Making Jelly Stirs Memories

Courtesy of USDA Agriculture Research Service.

One of my older daughter’s favorite childhood books features Frances, a finicky little badger who prefers bread and jam to most other foods. Her parents offer eggs and all sorts of foods to entice her, but Frances only wants bread and jam for most of the book.

Most of us can relate to this imaginary character. We like certain foods more than others and we even may get on an occasional “food jag,” where we eat a fairly monotonous diet. Most often, people are “repeat customers” for foods because they like the taste of the food.

Food is more than flavor, though. It has many meanings. Some foods bring us comfort and stir vivid memories. You might remember grandma or mom opening a jar of homemade jelly or jam to serve with homemade bread fresh out of the oven. Maybe you can almost smell the aroma of the bread and taste the sweetness of the jam.

This year, my daughter and I will conjure up some memories of finicky Frances by making apple jelly from the apples on our prolific tree in the backyard. We will pick the apples, extract the juice and make the jelly. Then we will make some bread and enjoy every bite of our creation.

Preserving Jelly

Why not foster your own memories with some homemade jelly or jam of your own? Jellies and jams differ in their consistency and appearance. Jellies typically are translucent, while jams contain crushed fruit.

To make jelly, you will need fruit, sugar and sometimes pectin, depending on the fruit. Pectin is a carbohydrate naturally present in many fruits and acts as a gelling agent in jellies and jams. In general, the riper the fruit, the less pectin it contains. Commercial pectin is available in stores in dry and syrup forms in the canning section of grocery stores or other businesses that sell home-canning supplies. Sometimes the jelly requires an added acid, such as lemon juice, for gelling to occur.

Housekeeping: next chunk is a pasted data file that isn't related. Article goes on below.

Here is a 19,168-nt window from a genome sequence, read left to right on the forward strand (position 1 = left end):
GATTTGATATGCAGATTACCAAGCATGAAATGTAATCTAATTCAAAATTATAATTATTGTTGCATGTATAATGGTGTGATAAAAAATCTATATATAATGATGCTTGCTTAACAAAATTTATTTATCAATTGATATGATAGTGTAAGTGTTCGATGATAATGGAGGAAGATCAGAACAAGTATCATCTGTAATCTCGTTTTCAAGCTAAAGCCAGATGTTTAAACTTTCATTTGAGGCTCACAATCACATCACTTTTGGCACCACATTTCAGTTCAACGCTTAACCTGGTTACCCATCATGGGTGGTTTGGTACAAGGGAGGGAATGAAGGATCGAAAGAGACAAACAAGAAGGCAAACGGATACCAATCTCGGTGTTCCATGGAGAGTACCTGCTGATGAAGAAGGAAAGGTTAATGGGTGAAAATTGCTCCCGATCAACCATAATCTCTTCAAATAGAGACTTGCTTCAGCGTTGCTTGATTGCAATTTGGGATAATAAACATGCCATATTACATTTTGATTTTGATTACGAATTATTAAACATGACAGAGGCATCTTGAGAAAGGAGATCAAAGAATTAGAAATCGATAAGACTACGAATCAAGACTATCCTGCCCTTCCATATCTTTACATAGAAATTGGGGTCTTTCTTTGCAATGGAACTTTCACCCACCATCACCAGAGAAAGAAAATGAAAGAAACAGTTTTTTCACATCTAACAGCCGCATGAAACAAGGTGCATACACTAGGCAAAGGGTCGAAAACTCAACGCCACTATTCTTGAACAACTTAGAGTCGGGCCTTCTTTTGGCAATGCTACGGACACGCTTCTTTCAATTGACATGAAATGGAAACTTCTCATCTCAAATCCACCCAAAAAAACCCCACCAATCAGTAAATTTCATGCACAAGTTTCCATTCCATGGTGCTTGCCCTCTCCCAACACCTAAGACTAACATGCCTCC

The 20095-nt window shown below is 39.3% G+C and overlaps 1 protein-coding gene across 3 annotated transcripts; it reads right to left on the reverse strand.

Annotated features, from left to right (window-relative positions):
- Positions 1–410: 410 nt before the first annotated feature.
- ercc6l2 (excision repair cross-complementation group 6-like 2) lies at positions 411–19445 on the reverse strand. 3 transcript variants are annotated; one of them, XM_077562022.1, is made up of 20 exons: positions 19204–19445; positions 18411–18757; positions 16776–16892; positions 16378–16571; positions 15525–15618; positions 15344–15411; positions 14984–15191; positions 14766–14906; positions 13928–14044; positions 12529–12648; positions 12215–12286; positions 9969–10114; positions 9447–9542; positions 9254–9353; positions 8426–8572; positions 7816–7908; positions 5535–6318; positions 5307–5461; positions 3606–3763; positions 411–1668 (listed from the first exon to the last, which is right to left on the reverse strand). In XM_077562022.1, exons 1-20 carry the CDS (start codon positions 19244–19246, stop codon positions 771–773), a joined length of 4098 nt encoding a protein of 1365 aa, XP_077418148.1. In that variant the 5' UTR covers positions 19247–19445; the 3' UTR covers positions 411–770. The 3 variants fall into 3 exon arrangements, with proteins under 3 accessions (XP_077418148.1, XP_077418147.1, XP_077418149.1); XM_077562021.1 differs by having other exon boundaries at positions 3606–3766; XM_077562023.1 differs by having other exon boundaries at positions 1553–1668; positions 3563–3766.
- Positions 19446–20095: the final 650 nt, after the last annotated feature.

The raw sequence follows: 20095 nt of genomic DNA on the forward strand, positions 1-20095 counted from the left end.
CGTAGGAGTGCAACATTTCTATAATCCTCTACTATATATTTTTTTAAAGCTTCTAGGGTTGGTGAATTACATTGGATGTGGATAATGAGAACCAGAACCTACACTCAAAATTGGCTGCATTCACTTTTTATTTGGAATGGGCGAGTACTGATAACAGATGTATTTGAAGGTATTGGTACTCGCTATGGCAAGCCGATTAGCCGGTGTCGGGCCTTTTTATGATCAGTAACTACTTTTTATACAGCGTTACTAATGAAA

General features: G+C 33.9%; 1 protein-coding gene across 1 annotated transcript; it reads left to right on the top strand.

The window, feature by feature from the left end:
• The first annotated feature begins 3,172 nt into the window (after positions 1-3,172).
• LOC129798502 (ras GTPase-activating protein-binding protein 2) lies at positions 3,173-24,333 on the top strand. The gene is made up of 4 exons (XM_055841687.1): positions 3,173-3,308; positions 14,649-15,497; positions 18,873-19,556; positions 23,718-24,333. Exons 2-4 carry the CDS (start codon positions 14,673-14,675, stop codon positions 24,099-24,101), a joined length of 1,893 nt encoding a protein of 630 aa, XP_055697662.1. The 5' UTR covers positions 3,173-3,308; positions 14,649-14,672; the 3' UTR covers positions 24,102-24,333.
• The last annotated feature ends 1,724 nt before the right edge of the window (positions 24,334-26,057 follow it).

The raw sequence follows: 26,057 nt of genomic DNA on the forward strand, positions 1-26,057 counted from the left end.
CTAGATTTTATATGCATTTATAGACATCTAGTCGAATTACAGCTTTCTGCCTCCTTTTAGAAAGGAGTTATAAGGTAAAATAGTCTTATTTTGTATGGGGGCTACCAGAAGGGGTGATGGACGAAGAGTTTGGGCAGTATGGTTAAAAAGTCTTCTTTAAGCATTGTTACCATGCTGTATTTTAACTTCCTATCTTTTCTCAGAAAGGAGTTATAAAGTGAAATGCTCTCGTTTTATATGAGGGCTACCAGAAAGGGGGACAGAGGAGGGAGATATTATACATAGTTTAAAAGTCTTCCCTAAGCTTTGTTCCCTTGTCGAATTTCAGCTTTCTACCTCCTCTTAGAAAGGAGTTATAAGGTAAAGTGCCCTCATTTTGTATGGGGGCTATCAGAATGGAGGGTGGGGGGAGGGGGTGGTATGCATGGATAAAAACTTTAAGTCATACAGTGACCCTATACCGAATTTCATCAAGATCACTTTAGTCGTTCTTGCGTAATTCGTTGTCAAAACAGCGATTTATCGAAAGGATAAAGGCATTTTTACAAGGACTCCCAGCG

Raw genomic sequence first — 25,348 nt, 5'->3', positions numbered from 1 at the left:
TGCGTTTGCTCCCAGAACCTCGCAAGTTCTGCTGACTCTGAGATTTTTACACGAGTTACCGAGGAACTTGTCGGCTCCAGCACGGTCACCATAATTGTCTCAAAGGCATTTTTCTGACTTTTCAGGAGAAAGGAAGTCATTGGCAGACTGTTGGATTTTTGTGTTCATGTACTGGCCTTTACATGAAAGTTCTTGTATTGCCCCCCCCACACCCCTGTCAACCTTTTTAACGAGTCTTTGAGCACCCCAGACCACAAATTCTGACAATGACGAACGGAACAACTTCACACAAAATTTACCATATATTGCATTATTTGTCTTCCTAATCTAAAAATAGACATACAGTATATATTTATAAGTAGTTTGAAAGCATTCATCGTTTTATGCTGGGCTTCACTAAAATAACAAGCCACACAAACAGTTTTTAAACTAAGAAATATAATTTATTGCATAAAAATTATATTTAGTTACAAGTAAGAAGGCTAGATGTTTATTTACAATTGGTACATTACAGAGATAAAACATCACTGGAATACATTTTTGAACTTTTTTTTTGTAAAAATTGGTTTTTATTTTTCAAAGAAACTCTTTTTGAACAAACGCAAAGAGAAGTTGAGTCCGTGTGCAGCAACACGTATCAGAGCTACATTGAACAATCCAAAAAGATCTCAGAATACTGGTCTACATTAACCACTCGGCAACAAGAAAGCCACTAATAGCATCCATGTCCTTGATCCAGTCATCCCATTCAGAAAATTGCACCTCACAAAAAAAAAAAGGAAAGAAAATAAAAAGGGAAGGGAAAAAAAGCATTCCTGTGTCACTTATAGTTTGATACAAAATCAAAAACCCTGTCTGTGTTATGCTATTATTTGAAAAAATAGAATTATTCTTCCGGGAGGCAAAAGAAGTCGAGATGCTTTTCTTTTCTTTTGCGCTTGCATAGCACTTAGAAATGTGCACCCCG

As a rule of thumb, use a mixture of about three-quarters ripe and one-quarter underripe fruit when making jelly without added pectin. If the jelly recipe calls for a particular type of pectin, use the kind that’s recommended or you may end up with pancake syrup.

If you have a lot of apples this year, consider making some into jelly. This recipe is from one of our food preservation publications, “Jams and Jellies from North Dakota Fruits.” Other recipes in the publication include wild plum jam, chokecherry jelly, gooseberry jam and wild grape jelly. For complete directions on making a wide range of jellies, jams and syrups, see FN 172, 590 and 1423 at www.ag.ndsu.edu/pubs/preservation.html.

Apple or Crab Apple Jelly

4 c. crab apple juice (about 3 pounds crab apples and 3 cups water)
4 c. sugar

To prepare juice, select firm, crisp crab apples, about one-quarter firm to ripe and three-quarters fully ripe. Sort, wash and remove stem and blossom ends, but do not pare or core. Cut crabapples into small pieces. Add water, cover and bring to boil on high heat. Reduce heat and simmer for 20 to 25 minutes or until crab apples are soft. Extract juice and pour into jelly bag (available where canning supplies are sold). To make jelly, sterilize canning jars and measure juice into saucepot. Add sugar and stir well. Boil over high heat to 8 degrees above the boiling point of water (approximately 220 degrees, depending on where you live) or until jelly mixture sheets from spoon. Remove from heat and quickly skim off foam. Pour jelly immediately into hot canning jars, leaving 1/4-inch head space. Wipe jar rims and adjust lids. Adjust lids and process in a boiling-water bath canner for five minutes for pints at altitudes from 0 to 1,000 feet or for 10 minutes from 1,001 to 6,000 feet. Yields four to five half-pints. One tablespoon of jelly has about 50 calories, 13 grams of carbohydrate and no fat.